A buddy came over and we pulled the entire interior out.
We didn’t pull the carpet as it was all in one piece and glued in. The extractor was pulling up clear water at that point so we said “yeah that’s fine”.
Next up, power wash the exterior and interior reassembly. The interior is no longer the worst part of this car. That means I need to get started on the rest of the car. So far, my plan of attack is as follows:
1. Reassemble interior.
This includes checking all the electricals in the cabin and sourcing replacement vent shrouds as some old plastics snapped when removing the dash. We also tossed the headliner and cardboard as it was too moldy to do anything with. The trunk carpet took the same fate, as mice had been living in the wheel well. I’ll figure out both of these in the future.
2. Sort brakes.
The brakes hold pressure and the reservoir has (black) fluid in it. That indicates to me that there are no leaks. This week I’ll jack up the car and inspect the brake lines. If they’re fine, I won’t mess with the hard lines. I’m expecting that the soft lines will need replaced. I’m unsure if the pistons and wheel cylinders will need rebuild or not. If I convert to DOT 5 brake fluid I will have to rebuild them anyway, but that won’t happen to the spring if at all.
3. Check fuel delivery.
I think my fuel line is off on the tank side as a bit of diesel leaked while we unloaded it last week. Gotta crawl around and find what’s up there. I’m probably going to drain the whole system just so the fuel is known to be good. I’m not sure if I have a pump on my tank side (Bentley manual will be in later this week anyways), and I’m sure the injector pump needs some refreshing. A friend who knows diesel stuff better than me (ie, he knows diesel stuff) recommended I pull the pump and let it sit in a bucket of diesel for a few days to get the seals lubricated and the pump itself primed. I may pull injectors, but based off of forum reading, they’re likely fine and might not need anything.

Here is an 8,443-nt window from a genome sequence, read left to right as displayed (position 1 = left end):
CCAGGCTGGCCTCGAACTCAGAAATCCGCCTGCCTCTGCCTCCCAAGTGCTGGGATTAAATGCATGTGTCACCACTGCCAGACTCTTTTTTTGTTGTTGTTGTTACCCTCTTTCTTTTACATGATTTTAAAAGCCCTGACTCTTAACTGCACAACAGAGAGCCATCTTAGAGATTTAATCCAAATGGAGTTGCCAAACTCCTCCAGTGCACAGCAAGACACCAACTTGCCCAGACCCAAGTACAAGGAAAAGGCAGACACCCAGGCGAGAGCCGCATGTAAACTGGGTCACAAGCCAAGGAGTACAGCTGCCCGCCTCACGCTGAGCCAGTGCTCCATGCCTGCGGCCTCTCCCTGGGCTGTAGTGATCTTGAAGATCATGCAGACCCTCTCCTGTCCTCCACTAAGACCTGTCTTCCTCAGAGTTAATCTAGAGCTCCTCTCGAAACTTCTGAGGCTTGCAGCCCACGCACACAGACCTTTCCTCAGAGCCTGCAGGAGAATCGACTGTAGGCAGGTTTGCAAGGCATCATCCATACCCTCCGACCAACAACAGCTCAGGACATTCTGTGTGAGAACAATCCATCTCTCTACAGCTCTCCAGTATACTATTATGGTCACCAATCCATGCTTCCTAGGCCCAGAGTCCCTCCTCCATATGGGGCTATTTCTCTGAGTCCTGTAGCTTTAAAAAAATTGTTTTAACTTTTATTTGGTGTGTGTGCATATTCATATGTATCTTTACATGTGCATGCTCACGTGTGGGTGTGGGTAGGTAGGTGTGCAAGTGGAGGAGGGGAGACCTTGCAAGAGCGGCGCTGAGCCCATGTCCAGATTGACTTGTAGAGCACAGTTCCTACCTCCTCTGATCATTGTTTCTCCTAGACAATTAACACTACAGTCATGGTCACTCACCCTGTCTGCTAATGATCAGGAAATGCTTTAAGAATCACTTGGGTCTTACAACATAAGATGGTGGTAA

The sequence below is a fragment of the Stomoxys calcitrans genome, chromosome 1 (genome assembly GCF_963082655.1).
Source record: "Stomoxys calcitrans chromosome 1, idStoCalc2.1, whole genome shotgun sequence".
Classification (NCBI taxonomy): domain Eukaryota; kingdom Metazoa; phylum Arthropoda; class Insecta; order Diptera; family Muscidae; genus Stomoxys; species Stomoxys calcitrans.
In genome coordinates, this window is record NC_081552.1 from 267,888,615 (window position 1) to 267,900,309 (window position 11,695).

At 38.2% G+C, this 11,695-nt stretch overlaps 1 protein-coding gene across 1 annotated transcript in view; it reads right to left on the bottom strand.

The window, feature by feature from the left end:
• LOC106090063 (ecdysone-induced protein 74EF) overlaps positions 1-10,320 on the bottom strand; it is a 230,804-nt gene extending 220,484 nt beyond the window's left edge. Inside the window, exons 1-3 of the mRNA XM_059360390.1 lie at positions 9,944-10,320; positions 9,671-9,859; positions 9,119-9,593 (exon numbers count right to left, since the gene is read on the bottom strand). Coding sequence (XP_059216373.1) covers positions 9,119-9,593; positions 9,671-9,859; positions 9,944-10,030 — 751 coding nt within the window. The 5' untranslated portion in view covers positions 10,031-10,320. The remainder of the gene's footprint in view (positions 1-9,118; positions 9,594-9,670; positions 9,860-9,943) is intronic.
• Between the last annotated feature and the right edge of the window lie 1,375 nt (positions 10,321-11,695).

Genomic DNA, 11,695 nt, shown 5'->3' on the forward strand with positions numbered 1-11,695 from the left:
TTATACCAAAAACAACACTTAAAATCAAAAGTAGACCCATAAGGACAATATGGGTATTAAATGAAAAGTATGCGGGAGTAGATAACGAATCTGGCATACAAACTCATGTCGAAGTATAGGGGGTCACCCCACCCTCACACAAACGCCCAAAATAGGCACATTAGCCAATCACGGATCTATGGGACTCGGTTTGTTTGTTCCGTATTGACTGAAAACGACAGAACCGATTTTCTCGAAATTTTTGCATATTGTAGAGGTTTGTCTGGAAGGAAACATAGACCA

4. Refresh what I can on the engine without pulling it.
Last, I need to actually make the motor work. At a bare minimum I need to replace all the hoses and belts. The heater hoses that go into the firewall were eaten up by mice, so if I want to keep coolant inside, those will need replaced. I’m going to pull the radiator and clear it out (run hot water through it until it’s clean ish) and put all new hoses in on everything. I should also pull the vacuum pump. Those familiar with the EA827 architecture will know that on gas motors, the distributor is driven by the oil pump. To prime a motor that’s been sitting, the best route is generally to take a long bit of metal with a notch cut in it and spin the oil pump with a drill. On this motor, the vacuum pump is in the same place as a distributor would be in a gasser- I should take it out and clean it and lube it as needed anyways, so I’ll do this after I change the oil.
I pulled the air filter housing off yesterday and found a big mouse nest. It didn’t look like it made its way all the way up to the intake runners, but I am going to pull the manifold anyways and clean it out. If there’s nest in the runners, mice likely made their way into whatever valves were open. So, if there’s nests in the runners, the head is coming off. If not, I’m going to have to pull the valve cover to do timing, bearing lubrication, and a valve adjustment anyways. I will likely have to pull the head down the road anyways to lap valves (since there are almost certainly rusty valve seats), but I’ll cross that bridge when I come to it.
Apart from that, I’ll change oil, prime it, bleed fuel lines, maybe change glow plugs, throw a battery in there, and... it should be good?
5. Body work.
There’s not really any rust on the chassis. A few tiny spots in the spare wheel well as normal, but I couldn’t find any along the firewall, strut towers, door sills, wheel arches, or any of the other normal rust spots. The only rust is the hood, where raccoons had been pooping for decades. To that end, I will likely have to pull the hood off, clean the rust, bondo it up, and shoot it with primer before I decide the next phase. Other than that, there’s really no other body work needed, as far as I can tell.
6. Send it???
As of my present evaluation of the car, there isn’t really anything else it needs. I guess I’ll see how much that changes down the road.